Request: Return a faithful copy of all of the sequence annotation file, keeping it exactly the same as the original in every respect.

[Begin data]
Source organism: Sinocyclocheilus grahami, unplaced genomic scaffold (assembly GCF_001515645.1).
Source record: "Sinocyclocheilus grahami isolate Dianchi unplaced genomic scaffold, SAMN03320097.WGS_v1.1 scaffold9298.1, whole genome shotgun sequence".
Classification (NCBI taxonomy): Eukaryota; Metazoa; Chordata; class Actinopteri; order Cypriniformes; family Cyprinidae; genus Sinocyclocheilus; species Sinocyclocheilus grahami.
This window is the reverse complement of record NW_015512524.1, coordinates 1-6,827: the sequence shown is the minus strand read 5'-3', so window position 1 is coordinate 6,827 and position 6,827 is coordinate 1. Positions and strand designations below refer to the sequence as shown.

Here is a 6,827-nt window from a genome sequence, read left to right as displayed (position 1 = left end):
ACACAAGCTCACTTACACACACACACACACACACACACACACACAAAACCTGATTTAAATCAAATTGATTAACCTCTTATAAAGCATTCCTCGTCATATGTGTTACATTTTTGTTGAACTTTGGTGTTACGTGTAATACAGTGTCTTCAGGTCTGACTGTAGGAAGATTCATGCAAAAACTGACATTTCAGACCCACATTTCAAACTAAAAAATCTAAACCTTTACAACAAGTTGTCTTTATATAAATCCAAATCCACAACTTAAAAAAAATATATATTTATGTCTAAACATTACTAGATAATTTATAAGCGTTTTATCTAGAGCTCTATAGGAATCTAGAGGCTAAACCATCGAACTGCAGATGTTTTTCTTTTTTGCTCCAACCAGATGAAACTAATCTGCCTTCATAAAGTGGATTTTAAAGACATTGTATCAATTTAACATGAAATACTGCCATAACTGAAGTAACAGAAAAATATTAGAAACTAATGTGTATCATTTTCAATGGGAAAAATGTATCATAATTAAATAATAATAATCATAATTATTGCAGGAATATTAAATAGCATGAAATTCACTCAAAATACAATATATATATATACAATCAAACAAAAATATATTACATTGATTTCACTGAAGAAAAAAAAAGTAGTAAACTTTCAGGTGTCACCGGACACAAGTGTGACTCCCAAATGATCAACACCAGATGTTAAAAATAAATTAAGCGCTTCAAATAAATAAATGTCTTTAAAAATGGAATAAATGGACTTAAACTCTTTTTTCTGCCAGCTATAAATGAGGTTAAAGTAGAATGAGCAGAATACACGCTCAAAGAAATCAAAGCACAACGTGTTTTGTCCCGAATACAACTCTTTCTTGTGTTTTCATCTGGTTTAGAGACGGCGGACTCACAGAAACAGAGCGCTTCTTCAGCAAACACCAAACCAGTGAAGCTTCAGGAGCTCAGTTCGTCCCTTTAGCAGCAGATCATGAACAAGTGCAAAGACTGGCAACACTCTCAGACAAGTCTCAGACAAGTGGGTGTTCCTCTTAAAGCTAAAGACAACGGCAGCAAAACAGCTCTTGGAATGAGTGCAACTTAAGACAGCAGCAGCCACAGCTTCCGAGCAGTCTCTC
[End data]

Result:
Source organism: Sinocyclocheilus grahami, unplaced genomic scaffold (assembly GCF_001515645.1).
Source record: "Sinocyclocheilus grahami isolate Dianchi unplaced genomic scaffold, SAMN03320097.WGS_v1.1 scaffold9298.1, whole genome shotgun sequence".
Classification (NCBI taxonomy): Eukaryota; Metazoa; Chordata; class Actinopteri; order Cypriniformes; family Cyprinidae; genus Sinocyclocheilus; species Sinocyclocheilus grahami.
This window is the reverse complement of record NW_015512524.1, coordinates 1-6,827: the sequence shown is the minus strand read 5'-3', so window position 1 is coordinate 6,827 and position 6,827 is coordinate 1. Positions and strand designations below refer to the sequence as shown.

Here is a 6,827-nt window from a genome sequence, read left to right as displayed (position 1 = left end):
ACACAAGCTCACTTACACACACACACACACACACACACACACACAAAACCTGATTTAAATCAAATTGATTAACCTCTTATAAAGCATTCCTCGTCATATGTGTTACATTTTTGTTGAACTTTGGTGTTACGTGTAATACAGTGTCTTCAGGTCTGACTGTAGGAAGATTCATGCAAAAACTGACATTTCAGACCCACATTTCAAACTAAAAAATCTAAACCTTTACAACAAGTTGTCTTTATATAAATCCAAATCCACAACTTAAAAAAAATATATATTTATGTCTAAACATTACTAGATAATTTATAAGCGTTTTATCTAGAGCTCTATAGGAATCTAGAGGCTAAACCATCGAACTGCAGATGTTTTTCTTTTTTGCTCCAACCAGATGAAACTAATCTGCCTTCATAAAGTGGATTTTAAAGACATTGTATCAATTTAACATGAAATACTGCCATAACTGAAGTAACAGAAAAATATTAGAAACTAATGTGTATCATTTTCAATGGGAAAAATGTATCATAATTAAATAATAATAATCATAATTATTGCAGGAATATTAAATAGCATGAAATTCACTCAAAATACAATATATATATATACAATCAAACAAAAATATATTACATTGATTTCACTGAAGAAAAAAAAAGTAGTAAACTTTCAGGTGTCACCGGACACAAGTGTGACTCCCAAATGATCAACACCAGATGTTAAAAATAAATTAAGCGCTTCAAATAAATAAATGTCTTTAAAAATGGAATAAATGGACTTAAACTCTTTTTTCTGCCAGCTATAAATGAGGTTAAAGTAGAATGAGCAGAATACACGCTCAAAGAAATCAAAGCACAACGTGTTTTGTCCCGAATACAACTCTTTCTTGTGTTTTCATCTGGTTTAGAGACGGCGGACTCACAGAAACAGAGCGCTTCTTCAGCAAACACCAAACCAGTGAAGCTTCAGGAGCTCAGTTCGTCCCTTTAGCAGCAGATCATGAACAAGTGCAAAGACTGGCAACACTCTCAGACAAGTCTCAGACAAGTGGGTGTTCCTCTTAAAGCTAAAGACAACGGCAGCAAAACAGCTCTTGGAATGAGTGCAACTTAAGACAGCAGCAGCCACAGCTTCCGAGCAGTCTCTC